Tags are used to load certain 'tagged' services. In practice, these are sometimes used in a 'hooky' way in Drupal. In the example below (node.services.yml) the node module adds an access checker for the 'add node' page that is based on the access_check services pattern, which is used after routing to find out if access should be granted:


    class: Drupal\node\Access\NodeAddAccessCheck
    arguments: ['@plugin.manager.entity']
      - { name: access_check }

Compiler passes

How does Drupal understand these tags and know what to do with them? Well, Symfony has yet another method of dynamically configuring the service container: compiler passes. The service container is actually compiled directly after building it from the static configuration. At several points during this phase, it allows objects implementing the CompilerPassInterface to modify the configuration. In Drupal, the CoreServiceProvider registers some important compiler passes, such as the RegisterAccessChecksPass, which attempts to find all services tagged with access_check (see previous example) and adds it to the AccessManager (by using the addMethodCall container service directive). When, in the routing phase, the AccessManager service is asked to check for access, it will amongst others, check the NodeAddAccessCheck. There are several other compiler passes in the Drupal core, such as for converting route parameters to objects and translating strings. In practice you will sometimes need to use these tagged services in your module to add custom access checks and convert path parameters!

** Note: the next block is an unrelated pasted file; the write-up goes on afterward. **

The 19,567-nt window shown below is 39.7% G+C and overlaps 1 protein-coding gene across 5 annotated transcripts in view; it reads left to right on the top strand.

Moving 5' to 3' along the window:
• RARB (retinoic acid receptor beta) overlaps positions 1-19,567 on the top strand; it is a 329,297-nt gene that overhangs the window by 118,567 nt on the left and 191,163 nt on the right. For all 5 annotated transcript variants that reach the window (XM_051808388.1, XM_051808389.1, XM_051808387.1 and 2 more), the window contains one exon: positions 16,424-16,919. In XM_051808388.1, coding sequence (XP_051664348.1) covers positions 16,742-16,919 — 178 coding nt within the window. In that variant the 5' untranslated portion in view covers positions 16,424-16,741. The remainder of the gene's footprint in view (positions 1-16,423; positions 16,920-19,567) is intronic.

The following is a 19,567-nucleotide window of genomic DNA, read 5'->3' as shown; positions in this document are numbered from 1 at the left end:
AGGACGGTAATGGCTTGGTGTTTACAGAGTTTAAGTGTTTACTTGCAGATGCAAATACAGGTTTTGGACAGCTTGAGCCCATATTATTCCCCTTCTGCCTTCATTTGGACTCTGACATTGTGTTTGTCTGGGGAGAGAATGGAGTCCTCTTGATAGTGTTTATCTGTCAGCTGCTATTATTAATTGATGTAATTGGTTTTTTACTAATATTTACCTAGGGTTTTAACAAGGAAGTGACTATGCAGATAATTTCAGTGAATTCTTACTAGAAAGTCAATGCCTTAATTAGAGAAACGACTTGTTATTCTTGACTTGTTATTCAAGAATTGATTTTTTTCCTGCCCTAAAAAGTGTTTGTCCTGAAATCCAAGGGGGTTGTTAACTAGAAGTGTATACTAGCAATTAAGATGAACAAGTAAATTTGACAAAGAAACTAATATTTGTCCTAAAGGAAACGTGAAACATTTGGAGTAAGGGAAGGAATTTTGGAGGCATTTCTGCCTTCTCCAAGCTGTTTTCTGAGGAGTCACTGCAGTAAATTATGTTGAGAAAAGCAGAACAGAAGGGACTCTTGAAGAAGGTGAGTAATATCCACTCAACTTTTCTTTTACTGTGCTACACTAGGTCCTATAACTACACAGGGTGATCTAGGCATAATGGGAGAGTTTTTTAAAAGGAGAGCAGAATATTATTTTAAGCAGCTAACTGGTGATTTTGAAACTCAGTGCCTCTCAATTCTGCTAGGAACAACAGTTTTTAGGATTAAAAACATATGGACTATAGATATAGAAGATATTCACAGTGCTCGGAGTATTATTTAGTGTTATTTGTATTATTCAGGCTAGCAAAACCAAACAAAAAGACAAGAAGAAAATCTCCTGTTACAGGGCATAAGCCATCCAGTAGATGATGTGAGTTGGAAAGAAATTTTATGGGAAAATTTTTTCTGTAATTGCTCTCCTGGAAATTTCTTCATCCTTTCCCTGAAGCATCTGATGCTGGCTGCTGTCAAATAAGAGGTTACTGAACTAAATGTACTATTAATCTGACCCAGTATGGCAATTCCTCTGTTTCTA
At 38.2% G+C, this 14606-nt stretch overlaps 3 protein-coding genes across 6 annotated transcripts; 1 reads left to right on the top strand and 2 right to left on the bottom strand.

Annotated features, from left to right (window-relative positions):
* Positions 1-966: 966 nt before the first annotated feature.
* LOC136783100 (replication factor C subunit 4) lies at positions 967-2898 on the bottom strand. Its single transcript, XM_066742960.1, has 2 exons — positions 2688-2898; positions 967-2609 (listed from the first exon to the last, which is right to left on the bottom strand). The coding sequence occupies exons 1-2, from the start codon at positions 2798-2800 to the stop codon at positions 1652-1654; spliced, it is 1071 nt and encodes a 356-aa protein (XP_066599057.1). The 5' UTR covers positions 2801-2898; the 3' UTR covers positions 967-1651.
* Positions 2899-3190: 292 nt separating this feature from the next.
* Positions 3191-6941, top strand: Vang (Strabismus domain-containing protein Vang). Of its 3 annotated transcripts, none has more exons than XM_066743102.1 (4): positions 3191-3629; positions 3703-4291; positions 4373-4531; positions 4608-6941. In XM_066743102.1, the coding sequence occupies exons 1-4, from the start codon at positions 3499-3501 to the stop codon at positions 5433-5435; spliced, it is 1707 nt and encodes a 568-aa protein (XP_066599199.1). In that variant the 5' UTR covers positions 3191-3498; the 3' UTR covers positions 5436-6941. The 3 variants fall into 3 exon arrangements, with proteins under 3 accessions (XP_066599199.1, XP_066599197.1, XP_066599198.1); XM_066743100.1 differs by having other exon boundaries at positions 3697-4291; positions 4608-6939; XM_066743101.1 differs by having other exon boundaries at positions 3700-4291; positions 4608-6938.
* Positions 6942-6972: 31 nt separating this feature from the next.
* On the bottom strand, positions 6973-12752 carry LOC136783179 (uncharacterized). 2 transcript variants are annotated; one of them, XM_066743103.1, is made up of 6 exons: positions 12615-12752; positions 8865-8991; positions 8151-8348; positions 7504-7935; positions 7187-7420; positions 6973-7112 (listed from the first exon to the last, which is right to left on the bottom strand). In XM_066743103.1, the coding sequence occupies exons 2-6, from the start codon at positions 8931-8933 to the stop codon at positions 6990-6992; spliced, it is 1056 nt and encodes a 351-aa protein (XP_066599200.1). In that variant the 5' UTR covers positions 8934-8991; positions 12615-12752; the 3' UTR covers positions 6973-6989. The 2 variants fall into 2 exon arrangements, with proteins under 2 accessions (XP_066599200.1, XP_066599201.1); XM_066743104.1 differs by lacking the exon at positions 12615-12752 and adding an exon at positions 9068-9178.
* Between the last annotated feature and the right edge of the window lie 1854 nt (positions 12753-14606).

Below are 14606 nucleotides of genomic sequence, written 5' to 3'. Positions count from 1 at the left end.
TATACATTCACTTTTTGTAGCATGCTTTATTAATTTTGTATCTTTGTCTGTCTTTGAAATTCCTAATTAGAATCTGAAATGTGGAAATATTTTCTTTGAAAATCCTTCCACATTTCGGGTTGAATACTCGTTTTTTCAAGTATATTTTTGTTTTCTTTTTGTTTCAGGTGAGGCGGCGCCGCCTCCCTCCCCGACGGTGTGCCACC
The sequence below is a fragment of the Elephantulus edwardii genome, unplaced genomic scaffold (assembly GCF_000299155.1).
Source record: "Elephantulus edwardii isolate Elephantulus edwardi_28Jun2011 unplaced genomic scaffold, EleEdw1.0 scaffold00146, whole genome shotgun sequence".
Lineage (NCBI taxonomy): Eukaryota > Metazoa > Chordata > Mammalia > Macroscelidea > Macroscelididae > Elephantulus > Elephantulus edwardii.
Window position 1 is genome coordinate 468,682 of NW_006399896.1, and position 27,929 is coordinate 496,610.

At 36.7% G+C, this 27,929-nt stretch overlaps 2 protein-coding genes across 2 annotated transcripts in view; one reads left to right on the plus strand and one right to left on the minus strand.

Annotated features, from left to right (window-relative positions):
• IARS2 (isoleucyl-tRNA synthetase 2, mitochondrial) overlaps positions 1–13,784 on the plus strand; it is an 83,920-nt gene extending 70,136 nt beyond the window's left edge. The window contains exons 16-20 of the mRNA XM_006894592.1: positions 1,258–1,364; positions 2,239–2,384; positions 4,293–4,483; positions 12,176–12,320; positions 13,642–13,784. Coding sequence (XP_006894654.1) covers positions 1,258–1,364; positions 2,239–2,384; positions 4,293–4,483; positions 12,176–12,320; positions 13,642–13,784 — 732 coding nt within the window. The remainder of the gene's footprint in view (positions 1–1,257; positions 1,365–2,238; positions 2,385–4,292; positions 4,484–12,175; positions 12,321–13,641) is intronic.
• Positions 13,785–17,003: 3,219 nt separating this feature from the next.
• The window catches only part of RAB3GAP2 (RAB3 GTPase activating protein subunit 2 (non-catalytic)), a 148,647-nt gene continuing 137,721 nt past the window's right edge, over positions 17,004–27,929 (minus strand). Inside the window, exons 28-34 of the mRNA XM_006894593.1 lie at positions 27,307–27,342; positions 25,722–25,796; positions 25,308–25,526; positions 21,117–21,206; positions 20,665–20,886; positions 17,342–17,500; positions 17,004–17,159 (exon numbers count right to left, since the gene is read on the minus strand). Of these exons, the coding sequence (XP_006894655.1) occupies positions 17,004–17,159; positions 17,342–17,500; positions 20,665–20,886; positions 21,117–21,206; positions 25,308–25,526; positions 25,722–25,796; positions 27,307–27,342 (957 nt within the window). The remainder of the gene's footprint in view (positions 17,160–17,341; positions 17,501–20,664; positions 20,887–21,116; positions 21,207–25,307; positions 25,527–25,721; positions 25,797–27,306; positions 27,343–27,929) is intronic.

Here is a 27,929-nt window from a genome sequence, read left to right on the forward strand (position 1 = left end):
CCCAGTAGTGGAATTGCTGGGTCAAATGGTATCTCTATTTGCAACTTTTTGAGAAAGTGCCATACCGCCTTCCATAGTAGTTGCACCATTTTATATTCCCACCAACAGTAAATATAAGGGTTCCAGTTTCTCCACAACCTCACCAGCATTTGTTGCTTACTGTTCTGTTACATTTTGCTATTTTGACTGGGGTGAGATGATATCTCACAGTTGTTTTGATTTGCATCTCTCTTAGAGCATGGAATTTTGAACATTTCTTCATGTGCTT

Swapping services

The service container makes flexible service configuration possible. Drupal 8 makes use of service arguments to alter the way that Symfony is functioning for its own purposes. For example, Drupal needs a different url routing mechanism than Symfony. It does so by providing an alternative 'router' service (Symfony\Cmf\Component\Routing\ChainRouter) compared to the one used by Symfony (Symfony\Bundle\FrameworkBundle\Routing\Router). This can be done without having to change any line of code in the router_listener service (Symfony\Component\HttpKernel\EventListener\RouterListener) itself! This is possible because both routers implement the RequestMatcherInterface, which is the one requirement for the RouterListener's first argument.


In this part, we have learned about the Service Container component in Drupal 8. You now have a better understanding on how Drupal 8 injects its own services instead of Symfony2 without having to change a line of code. This allows Symfony2 to be updated easily by the Drupal core maintainers. When learning about Drupal 8, you will often have to consult the core.services.yml file to find out which services are being used.

In the next part of this article we’ll have a detailed look at the general flow of control in Drupal 8 and routing.

Other parts

Part 1: The Structure of Drupal 8
Part 2: Service Container
Part 3: Routing
Part 4: Plugins and Entities